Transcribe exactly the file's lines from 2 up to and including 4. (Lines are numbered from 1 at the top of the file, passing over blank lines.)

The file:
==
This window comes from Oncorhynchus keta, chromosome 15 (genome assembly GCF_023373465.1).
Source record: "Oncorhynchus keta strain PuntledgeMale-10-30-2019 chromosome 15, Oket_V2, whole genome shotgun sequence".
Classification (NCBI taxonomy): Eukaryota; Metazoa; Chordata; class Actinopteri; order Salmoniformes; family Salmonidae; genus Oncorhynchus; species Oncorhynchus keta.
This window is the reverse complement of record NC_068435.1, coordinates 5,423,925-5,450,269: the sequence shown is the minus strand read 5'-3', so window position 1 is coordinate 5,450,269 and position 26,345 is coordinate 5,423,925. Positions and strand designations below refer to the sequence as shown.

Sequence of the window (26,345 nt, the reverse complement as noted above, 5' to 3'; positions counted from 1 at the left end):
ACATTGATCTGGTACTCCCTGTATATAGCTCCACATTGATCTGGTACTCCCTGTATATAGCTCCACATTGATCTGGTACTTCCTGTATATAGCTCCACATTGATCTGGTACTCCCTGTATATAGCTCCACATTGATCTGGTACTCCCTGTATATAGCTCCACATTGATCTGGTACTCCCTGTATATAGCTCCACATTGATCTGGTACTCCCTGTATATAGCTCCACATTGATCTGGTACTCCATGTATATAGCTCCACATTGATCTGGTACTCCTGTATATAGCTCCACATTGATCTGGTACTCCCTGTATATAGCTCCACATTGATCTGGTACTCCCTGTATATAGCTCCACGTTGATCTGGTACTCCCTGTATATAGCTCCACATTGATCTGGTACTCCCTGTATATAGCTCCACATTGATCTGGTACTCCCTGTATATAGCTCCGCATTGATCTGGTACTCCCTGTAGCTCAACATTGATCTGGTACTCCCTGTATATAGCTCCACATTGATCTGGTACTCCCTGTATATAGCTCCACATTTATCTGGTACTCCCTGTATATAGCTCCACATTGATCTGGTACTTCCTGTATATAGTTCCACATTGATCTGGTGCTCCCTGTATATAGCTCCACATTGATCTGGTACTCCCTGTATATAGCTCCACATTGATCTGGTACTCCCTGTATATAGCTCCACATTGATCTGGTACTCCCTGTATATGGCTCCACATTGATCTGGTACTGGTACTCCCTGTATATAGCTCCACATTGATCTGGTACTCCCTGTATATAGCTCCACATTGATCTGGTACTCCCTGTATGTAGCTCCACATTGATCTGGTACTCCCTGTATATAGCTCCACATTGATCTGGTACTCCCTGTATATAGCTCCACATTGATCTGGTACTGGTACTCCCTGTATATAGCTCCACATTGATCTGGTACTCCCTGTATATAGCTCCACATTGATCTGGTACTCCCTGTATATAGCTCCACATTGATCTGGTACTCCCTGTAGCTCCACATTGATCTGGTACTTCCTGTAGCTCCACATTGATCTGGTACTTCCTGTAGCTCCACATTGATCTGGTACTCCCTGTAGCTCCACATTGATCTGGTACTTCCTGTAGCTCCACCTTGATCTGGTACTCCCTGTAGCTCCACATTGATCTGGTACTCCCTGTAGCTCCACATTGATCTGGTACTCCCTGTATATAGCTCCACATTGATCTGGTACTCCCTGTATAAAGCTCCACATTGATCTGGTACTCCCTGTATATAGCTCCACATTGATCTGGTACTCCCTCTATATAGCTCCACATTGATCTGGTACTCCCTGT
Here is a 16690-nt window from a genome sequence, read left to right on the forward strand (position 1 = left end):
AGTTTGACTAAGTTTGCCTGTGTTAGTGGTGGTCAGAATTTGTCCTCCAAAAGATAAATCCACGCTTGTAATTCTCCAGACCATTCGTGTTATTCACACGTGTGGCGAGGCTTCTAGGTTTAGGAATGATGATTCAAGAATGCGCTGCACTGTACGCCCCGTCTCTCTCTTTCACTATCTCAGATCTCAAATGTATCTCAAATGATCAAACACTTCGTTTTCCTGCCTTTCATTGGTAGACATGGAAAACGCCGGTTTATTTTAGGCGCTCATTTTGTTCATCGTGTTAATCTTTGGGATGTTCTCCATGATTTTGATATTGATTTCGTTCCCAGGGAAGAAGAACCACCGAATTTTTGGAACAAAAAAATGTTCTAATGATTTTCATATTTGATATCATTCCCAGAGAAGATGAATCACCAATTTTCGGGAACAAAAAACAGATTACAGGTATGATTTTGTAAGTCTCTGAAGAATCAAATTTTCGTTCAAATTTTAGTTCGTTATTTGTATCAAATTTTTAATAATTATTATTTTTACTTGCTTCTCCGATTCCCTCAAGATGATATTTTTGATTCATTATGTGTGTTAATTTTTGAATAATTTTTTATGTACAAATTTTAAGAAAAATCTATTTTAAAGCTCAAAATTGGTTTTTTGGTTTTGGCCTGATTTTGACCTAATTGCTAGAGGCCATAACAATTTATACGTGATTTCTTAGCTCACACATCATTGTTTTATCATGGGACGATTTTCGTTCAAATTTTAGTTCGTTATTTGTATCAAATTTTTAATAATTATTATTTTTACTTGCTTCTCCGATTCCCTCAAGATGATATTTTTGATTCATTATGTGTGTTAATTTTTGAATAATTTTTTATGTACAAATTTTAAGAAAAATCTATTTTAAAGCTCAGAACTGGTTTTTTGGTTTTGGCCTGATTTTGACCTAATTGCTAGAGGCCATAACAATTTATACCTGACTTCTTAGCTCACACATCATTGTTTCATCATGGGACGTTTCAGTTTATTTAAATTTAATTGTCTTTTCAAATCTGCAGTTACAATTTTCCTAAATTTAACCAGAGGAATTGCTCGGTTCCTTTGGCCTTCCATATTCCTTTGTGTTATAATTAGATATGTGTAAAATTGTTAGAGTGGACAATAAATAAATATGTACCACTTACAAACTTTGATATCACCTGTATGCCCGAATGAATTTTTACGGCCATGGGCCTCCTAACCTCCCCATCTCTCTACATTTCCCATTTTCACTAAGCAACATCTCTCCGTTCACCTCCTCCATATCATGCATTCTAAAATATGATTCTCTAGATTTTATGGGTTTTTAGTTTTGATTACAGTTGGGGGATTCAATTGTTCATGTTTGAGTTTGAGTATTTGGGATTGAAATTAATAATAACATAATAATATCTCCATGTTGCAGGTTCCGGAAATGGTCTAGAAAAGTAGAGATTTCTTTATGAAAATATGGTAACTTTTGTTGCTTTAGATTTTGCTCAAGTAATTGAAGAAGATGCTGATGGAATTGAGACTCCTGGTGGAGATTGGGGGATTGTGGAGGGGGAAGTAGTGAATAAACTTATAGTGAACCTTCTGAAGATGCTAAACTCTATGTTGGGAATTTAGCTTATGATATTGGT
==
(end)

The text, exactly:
Source record: "Oncorhynchus keta strain PuntledgeMale-10-30-2019 chromosome 15, Oket_V2, whole genome shotgun sequence".
Classification (NCBI taxonomy): Eukaryota; Metazoa; Chordata; class Actinopteri; order Salmoniformes; family Salmonidae; genus Oncorhynchus; species Oncorhynchus keta.
This window is the reverse complement of record NC_068435.1, coordinates 5,423,925-5,450,269: the sequence shown is the minus strand read 5'-3', so window position 1 is coordinate 5,450,269 and position 26,345 is coordinate 5,423,925. Positions and strand designations below refer to the sequence as shown.